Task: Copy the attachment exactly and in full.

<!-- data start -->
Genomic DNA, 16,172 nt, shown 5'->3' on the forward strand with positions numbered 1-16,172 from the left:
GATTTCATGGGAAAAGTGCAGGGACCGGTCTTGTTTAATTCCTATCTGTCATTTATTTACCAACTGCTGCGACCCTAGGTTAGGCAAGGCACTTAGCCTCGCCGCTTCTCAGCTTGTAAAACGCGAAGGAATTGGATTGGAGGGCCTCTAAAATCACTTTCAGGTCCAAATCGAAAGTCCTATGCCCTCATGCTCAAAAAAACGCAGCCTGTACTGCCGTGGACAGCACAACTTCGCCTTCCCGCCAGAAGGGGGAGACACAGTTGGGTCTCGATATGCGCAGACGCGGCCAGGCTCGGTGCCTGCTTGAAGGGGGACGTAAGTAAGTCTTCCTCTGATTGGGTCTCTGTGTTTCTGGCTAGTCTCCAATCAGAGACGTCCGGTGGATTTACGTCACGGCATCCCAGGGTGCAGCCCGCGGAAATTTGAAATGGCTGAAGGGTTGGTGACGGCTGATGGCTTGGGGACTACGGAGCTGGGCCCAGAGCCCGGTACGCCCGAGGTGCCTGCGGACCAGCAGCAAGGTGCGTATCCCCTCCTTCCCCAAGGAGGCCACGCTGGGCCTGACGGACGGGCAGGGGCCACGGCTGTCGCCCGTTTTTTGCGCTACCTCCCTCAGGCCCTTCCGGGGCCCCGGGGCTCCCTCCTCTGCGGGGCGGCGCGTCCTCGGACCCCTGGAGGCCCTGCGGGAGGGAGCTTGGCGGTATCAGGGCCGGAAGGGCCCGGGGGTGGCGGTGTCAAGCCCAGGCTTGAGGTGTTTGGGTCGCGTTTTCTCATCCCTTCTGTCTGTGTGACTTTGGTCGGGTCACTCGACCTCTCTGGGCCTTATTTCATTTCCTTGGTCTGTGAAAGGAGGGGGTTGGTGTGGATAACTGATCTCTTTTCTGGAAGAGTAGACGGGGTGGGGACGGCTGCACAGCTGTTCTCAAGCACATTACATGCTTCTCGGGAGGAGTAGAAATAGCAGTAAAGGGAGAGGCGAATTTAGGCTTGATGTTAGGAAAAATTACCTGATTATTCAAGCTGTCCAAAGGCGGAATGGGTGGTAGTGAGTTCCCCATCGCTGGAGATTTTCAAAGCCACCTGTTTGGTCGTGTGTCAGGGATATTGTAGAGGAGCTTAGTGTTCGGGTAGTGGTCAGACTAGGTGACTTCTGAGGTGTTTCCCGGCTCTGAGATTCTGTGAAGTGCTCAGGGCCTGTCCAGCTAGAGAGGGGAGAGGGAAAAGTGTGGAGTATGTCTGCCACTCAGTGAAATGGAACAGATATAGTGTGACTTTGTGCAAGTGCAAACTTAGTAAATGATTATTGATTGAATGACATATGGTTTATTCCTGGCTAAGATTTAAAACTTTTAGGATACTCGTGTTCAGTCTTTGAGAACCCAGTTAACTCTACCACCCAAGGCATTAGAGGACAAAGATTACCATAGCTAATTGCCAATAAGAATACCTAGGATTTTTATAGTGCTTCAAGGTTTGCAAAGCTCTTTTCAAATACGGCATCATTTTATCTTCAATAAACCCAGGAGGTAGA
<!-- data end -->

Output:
Genomic DNA, 16,172 nt, shown 5'->3' on the forward strand with positions numbered 1-16,172 from the left:
GATTTCATGGGAAAAGTGCAGGGACCGGTCTTGTTTAATTCCTATCTGTCATTTATTTACCAACTGCTGCGACCCTAGGTTAGGCAAGGCACTTAGCCTCGCCGCTTCTCAGCTTGTAAAACGCGAAGGAATTGGATTGGAGGGCCTCTAAAATCACTTTCAGGTCCAAATCGAAAGTCCTATGCCCTCATGCTCAAAAAAACGCAGCCTGTACTGCCGTGGACAGCACAACTTCGCCTTCCCGCCAGAAGGGGGAGACACAGTTGGGTCTCGATATGCGCAGACGCGGCCAGGCTCGGTGCCTGCTTGAAGGGGGACGTAAGTAAGTCTTCCTCTGATTGGGTCTCTGTGTTTCTGGCTAGTCTCCAATCAGAGACGTCCGGTGGATTTACGTCACGGCATCCCAGGGTGCAGCCCGCGGAAATTTGAAATGGCTGAAGGGTTGGTGACGGCTGATGGCTTGGGGACTACGGAGCTGGGCCCAGAGCCCGGTACGCCCGAGGTGCCTGCGGACCAGCAGCAAGGTGCGTATCCCCTCCTTCCCCAAGGAGGCCACGCTGGGCCTGACGGACGGGCAGGGGCCACGGCTGTCGCCCGTTTTTTGCGCTACCTCCCTCAGGCCCTTCCGGGGCCCCGGGGCTCCCTCCTCTGCGGGGCGGCGCGTCCTCGGACCCCTGGAGGCCCTGCGGGAGGGAGCTTGGCGGTATCAGGGCCGGAAGGGCCCGGGGGTGGCGGTGTCAAGCCCAGGCTTGAGGTGTTTGGGTCGCGTTTTCTCATCCCTTCTGTCTGTGTGACTTTGGTCGGGTCACTCGACCTCTCTGGGCCTTATTTCATTTCCTTGGTCTGTGAAAGGAGGGGGTTGGTGTGGATAACTGATCTCTTTTCTGGAAGAGTAGACGGGGTGGGGACGGCTGCACAGCTGTTCTCAAGCACATTACATGCTTCTCGGGAGGAGTAGAAATAGCAGTAAAGGGAGAGGCGAATTTAGGCTTGATGTTAGGAAAAATTACCTGATTATTCAAGCTGTCCAAAGGCGGAATGGGTGGTAGTGAGTTCCCCATCGCTGGAGATTTTCAAAGCCACCTGTTTGGTCGTGTGTCAGGGATATTGTAGAGGAGCTTAGTGTTCGGGTAGTGGTCAGACTAGGTGACTTCTGAGGTGTTTCCCGGCTCTGAGATTCTGTGAAGTGCTCAGGGCCTGTCCAGCTAGAGAGGGGAGAGGGAAAAGTGTGGAGTATGTCTGCCACTCAGTGAAATGGAACAGATATAGTGTGACTTTGTGCAAGTGCAAACTTAGTAAATGATTATTGATTGAATGACATATGGTTTATTCCTGGCTAAGATTTAAAACTTTTAGGATACTCGTGTTCAGTCTTTGAGAACCCAGTTAACTCTACCACCCAAGGCATTAGAGGACAAAGATTACCATAGCTAATTGCCAATAAGAATACCTAGGATTTTTATAGTGCTTCAAGGTTTGCAAAGCTCTTTTCAAATACGGCATCATTTTATCTTCAATAAACCCAGGAGGTAGA